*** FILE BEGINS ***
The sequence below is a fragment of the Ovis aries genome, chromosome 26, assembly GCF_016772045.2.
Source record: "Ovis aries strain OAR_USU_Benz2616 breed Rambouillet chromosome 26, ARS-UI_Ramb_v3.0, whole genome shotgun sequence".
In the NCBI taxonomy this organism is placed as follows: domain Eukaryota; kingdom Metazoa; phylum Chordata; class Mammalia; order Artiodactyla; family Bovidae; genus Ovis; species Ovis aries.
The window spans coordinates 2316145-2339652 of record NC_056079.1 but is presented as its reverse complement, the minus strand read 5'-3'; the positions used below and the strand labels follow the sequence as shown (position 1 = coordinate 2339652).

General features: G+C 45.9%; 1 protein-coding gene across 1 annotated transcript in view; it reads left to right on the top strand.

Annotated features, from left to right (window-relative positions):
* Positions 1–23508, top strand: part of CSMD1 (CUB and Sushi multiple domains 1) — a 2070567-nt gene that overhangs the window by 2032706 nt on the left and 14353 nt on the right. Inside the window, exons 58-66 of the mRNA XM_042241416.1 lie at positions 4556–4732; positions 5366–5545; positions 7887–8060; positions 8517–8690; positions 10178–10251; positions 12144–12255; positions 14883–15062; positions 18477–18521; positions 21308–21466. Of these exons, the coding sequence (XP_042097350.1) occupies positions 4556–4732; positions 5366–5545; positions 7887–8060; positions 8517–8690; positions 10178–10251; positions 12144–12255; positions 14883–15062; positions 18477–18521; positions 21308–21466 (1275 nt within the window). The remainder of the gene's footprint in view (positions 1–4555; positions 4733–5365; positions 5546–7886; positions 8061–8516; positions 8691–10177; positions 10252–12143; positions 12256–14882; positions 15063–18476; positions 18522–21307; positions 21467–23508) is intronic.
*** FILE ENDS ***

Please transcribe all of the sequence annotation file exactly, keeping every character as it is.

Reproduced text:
The sequence below is a fragment of the Ovis aries genome, chromosome 26, assembly GCF_016772045.2.
Source record: "Ovis aries strain OAR_USU_Benz2616 breed Rambouillet chromosome 26, ARS-UI_Ramb_v3.0, whole genome shotgun sequence".
In the NCBI taxonomy this organism is placed as follows: domain Eukaryota; kingdom Metazoa; phylum Chordata; class Mammalia; order Artiodactyla; family Bovidae; genus Ovis; species Ovis aries.
The window spans coordinates 2316145-2339652 of record NC_056079.1 but is presented as its reverse complement, the minus strand read 5'-3'; the positions used below and the strand labels follow the sequence as shown (position 1 = coordinate 2339652).

General features: G+C 45.9%; 1 protein-coding gene across 1 annotated transcript in view; it reads left to right on the top strand.

Annotated features, from left to right (window-relative positions):
* Positions 1–23508, top strand: part of CSMD1 (CUB and Sushi multiple domains 1) — a 2070567-nt gene that overhangs the window by 2032706 nt on the left and 14353 nt on the right. Inside the window, exons 58-66 of the mRNA XM_042241416.1 lie at positions 4556–4732; positions 5366–5545; positions 7887–8060; positions 8517–8690; positions 10178–10251; positions 12144–12255; positions 14883–15062; positions 18477–18521; positions 21308–21466. Of these exons, the coding sequence (XP_042097350.1) occupies positions 4556–4732; positions 5366–5545; positions 7887–8060; positions 8517–8690; positions 10178–10251; positions 12144–12255; positions 14883–15062; positions 18477–18521; positions 21308–21466 (1275 nt within the window). The remainder of the gene's footprint in view (positions 1–4555; positions 4733–5365; positions 5546–7886; positions 8061–8516; positions 8691–10177; positions 10252–12143; positions 12256–14882; positions 15063–18476; positions 18522–21307; positions 21467–23508) is intronic.